D.C. Council and Walmart face off over minimum wage bill
LOCAL | We haven’t had a good game of chicken since sequestration happened! Fortunately, Walmart and the D.C. Council are filling the void. The retailer has said that at least three of its planned stores will be canceled if the “super-minimum-wage” law is passed. (WaPo, 7/10)
In the City Paper, Aaron Wiener writes about what Walmart’s strategy could mean. In short (CP, 7/10):
1. This might be a bluff.
2. If Walmart follows through on its threat, it’s a loss for the District.
3. Maybe Walmart didn’t really want these stores anyway.
On the subject of playing chicken, the cliff scene in Rebel Without a Cause is kind of funny. Does Sal Mineo really think that crossing his fingers really tightly will help? And why does the other driver wait a few seconds after going of the cliff to scream? Maybe his delayed timing was the real cause of his demise.
SOCIAL MEDIA | In her latest column, WRAG President Tamara Copeland considers the stark contrast between social media reactions to the recent Supreme Court decisions. (Daily, 7/10)
COMMUNITY | We love it when our members join forces! The Community Foundation for Northern Virginia has announced that Lynn Tadlock, executive director of the Claude Moore Charitable Trust and a WRAG board member, will be the new chair of its board of directors. Congratulations, Lynn!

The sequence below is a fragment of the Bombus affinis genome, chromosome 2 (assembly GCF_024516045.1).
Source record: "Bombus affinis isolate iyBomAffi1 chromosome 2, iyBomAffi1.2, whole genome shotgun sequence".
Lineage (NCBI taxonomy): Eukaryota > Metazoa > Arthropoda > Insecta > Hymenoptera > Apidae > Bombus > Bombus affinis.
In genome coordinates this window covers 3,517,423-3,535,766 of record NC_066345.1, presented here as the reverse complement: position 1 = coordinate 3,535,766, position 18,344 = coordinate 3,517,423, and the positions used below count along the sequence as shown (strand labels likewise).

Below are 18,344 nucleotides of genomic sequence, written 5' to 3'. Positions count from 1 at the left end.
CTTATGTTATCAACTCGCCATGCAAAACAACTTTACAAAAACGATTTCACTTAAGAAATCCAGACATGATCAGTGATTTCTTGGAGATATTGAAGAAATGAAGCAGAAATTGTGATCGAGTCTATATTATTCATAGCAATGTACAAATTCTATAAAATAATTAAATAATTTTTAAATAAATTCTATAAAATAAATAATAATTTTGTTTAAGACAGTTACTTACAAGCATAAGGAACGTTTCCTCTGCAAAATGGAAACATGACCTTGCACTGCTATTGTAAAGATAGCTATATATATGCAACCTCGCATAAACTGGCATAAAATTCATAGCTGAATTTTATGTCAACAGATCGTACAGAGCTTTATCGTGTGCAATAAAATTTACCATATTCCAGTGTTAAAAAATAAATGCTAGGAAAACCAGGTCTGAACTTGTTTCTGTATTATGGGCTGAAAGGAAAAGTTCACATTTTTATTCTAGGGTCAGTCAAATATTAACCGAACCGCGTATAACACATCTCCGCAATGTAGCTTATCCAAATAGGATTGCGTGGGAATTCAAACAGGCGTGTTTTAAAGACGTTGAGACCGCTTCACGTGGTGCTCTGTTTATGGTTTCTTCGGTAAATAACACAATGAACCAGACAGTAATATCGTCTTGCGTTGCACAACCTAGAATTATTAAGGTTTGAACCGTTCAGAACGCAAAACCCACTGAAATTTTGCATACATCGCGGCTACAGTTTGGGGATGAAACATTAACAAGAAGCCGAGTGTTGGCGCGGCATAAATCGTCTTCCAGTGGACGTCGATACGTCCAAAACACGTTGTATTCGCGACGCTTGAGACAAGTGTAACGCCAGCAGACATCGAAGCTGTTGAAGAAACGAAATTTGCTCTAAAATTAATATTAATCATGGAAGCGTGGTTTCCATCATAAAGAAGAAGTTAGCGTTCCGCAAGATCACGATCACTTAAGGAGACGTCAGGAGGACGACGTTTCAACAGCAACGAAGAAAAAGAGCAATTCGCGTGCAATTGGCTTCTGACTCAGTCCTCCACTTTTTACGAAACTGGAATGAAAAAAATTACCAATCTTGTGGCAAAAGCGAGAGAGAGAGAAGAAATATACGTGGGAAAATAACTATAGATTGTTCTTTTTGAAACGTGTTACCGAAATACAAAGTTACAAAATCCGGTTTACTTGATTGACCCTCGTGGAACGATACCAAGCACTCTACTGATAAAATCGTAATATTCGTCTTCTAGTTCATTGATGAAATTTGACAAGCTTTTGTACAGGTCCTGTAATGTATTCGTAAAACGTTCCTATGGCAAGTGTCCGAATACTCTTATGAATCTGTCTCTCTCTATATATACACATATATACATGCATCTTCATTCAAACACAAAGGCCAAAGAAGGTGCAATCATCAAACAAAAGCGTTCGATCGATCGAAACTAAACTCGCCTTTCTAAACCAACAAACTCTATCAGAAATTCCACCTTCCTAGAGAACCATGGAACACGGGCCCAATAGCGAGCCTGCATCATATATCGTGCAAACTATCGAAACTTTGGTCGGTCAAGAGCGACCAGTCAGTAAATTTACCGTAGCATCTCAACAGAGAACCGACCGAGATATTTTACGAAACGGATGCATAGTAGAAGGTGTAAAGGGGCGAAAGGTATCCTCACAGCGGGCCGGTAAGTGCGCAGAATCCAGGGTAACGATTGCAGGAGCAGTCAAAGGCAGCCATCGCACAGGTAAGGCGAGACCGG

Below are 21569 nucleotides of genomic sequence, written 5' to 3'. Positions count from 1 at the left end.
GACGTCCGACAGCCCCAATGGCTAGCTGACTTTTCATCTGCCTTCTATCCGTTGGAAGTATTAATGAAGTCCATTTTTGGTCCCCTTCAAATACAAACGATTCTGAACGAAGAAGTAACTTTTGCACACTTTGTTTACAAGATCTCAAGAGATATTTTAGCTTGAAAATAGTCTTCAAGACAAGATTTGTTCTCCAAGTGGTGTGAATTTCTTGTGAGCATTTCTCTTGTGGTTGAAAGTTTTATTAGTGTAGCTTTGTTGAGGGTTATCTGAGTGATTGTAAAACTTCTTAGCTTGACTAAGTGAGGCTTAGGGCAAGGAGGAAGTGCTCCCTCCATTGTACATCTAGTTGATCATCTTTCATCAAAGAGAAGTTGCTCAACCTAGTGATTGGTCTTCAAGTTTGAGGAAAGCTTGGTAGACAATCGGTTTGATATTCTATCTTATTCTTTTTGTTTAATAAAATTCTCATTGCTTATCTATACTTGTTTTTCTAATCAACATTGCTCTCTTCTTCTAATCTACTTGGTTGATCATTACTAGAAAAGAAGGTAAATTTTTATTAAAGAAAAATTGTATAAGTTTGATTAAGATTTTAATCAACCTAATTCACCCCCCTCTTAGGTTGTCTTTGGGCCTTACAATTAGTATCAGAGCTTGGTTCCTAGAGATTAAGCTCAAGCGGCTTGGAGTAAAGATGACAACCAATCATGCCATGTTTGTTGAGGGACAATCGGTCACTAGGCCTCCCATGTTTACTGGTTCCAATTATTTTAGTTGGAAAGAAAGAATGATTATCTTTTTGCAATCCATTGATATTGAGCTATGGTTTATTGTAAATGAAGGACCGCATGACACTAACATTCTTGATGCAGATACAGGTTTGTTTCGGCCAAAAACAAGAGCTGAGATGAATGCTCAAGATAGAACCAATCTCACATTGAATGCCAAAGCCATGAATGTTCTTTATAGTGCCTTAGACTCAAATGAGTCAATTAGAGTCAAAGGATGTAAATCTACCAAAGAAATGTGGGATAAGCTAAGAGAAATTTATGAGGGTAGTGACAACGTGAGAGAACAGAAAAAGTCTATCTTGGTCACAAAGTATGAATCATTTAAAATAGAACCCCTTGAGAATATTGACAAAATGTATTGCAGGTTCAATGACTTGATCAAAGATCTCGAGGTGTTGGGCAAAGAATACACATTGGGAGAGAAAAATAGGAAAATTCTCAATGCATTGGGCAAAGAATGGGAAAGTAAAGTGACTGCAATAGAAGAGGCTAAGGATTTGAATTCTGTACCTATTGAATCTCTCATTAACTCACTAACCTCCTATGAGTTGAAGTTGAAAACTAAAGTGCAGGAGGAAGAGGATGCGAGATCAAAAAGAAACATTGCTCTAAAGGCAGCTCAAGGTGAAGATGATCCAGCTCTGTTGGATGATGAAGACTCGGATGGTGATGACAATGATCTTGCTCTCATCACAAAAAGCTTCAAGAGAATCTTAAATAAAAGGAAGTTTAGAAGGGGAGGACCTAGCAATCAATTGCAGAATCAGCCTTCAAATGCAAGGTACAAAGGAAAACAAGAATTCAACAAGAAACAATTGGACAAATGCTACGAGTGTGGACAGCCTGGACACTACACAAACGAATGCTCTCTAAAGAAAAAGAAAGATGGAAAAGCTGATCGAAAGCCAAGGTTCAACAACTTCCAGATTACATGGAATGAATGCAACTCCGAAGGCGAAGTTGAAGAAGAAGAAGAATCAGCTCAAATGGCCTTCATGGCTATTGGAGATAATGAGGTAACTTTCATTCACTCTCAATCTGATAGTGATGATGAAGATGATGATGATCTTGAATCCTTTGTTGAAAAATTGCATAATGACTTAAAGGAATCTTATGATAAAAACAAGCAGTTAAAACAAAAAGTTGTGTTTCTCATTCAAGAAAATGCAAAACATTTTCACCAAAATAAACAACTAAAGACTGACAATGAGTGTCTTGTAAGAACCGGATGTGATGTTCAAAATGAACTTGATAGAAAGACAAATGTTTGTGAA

– Mental health issues are always tough to confront. But in the African American community, the added complexity of racial distrust has obstructed many people from seeking the care that they need. For example, one woman recalls being scared away from the anti-depressants she was prescribed:
“They said: ‘That’s going to make you crazy. You’ve just got to pray and have faith,’ ” recalled Dyson, who is African American and the daughter of a Baptist minister. “They said, ‘That’s the way of the white man, poisoning you.’ ”
The landscape seems to be finally shifting, however, and the Washington Post takes a detailed look at some of the factors that seem to be contributing to the change. (WaPo, 7/10)
– Social determinants of health and healthcare access are frequently seen as two divergent approaches to achieving health equity. But perhaps it’s not an either/or proposition. The Consumer Health Foundation’s Yanique Redwood and the Connecticut Health Foundation’s Elizabeth Krause opened a dialogue on the perspective divide. Here’s what they discussed. (CHF, 7/9)
NONPROFITS | Opinion: Share Our Strength’s Bill Shore does not like to hear the excuse that nonprofits can’t make important investments because they “just don’t have the money.” It’s a fib, he says, and the truth is that nonprofit leaders just don’t want to use the money that they do have. (Chronicle, 7/10)
Russia’s got a cool idea for powering hard-to-reach areas: a floating nuclear power plant. What’s even cooler is that the ship can be switched to a desalination plant!
Also cool are these tips for tricking your brain into thinking that the day is longer.